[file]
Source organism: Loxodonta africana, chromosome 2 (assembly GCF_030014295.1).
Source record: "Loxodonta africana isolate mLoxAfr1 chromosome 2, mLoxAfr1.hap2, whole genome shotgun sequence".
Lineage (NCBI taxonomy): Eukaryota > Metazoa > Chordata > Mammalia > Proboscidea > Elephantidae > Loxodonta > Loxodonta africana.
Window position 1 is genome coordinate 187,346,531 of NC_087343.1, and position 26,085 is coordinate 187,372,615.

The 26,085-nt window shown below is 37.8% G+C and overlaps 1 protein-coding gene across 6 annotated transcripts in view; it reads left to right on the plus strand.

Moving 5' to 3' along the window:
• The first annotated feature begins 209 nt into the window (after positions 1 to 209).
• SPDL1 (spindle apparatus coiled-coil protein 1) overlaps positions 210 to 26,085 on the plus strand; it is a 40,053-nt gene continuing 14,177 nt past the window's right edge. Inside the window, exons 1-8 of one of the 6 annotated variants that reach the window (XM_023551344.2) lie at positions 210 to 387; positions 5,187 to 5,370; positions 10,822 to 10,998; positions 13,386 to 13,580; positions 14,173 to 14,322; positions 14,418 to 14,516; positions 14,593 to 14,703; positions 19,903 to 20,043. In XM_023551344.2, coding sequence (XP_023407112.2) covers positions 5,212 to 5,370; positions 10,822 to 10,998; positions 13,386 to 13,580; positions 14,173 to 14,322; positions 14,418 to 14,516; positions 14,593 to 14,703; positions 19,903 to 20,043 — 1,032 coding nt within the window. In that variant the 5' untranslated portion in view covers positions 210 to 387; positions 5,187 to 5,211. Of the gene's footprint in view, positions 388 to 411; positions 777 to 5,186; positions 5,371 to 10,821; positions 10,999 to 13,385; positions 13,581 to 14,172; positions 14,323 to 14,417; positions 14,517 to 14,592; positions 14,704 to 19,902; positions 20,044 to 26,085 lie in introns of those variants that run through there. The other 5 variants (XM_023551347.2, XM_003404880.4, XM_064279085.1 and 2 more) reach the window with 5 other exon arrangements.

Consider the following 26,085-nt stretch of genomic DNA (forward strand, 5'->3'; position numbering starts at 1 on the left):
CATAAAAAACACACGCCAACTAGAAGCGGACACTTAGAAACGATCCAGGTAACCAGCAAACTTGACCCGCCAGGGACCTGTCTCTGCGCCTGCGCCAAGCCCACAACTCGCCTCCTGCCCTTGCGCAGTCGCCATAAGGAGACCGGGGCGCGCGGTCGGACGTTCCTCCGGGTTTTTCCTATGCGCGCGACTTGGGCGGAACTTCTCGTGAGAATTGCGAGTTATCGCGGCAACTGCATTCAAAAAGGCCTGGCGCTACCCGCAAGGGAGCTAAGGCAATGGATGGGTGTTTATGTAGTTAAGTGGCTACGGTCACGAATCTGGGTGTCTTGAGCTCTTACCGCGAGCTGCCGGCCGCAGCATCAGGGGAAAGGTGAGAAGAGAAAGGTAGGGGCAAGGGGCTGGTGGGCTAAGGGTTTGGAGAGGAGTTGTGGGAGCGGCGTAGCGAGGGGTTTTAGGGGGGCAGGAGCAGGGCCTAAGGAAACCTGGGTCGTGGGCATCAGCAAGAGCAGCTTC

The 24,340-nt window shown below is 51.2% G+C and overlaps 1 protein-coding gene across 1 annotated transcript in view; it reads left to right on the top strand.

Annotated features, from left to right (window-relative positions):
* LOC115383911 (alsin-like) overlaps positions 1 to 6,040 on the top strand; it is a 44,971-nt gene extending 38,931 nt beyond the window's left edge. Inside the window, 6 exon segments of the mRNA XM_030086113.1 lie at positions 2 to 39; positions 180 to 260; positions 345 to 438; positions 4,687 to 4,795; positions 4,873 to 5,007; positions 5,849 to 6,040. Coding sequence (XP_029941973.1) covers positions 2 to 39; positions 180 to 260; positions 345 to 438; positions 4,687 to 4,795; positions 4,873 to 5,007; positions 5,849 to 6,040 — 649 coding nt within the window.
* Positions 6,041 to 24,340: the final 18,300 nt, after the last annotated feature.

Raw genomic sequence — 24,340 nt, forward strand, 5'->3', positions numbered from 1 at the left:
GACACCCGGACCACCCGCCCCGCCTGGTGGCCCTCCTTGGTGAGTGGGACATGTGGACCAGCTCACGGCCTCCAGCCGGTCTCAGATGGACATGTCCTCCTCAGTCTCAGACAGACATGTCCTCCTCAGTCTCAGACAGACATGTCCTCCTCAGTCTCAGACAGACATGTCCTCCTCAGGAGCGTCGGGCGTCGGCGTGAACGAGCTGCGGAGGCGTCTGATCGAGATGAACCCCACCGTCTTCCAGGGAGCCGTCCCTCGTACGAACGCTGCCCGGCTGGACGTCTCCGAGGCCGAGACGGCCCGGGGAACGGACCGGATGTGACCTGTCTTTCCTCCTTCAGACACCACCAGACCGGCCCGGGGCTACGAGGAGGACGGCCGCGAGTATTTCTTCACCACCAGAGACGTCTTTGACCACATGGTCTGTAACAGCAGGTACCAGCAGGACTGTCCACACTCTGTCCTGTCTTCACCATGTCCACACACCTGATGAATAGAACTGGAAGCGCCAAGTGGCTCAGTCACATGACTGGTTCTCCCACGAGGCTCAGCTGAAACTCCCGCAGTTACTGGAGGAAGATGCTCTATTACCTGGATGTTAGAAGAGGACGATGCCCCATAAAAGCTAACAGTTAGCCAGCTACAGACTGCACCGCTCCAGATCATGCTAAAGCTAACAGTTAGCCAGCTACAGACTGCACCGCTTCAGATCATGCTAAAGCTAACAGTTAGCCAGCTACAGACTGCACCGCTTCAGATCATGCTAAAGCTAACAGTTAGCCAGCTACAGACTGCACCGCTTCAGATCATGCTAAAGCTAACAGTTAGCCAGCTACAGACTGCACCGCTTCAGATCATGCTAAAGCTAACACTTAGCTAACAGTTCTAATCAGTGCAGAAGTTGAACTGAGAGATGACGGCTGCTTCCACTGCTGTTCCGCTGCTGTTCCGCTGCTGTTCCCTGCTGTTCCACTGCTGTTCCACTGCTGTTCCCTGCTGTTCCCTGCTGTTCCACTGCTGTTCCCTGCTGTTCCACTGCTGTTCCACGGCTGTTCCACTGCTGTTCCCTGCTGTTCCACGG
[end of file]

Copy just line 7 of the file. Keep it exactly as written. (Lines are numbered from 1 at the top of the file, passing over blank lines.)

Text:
• The first annotated feature begins 209 nt into the window (after positions 1 to 209).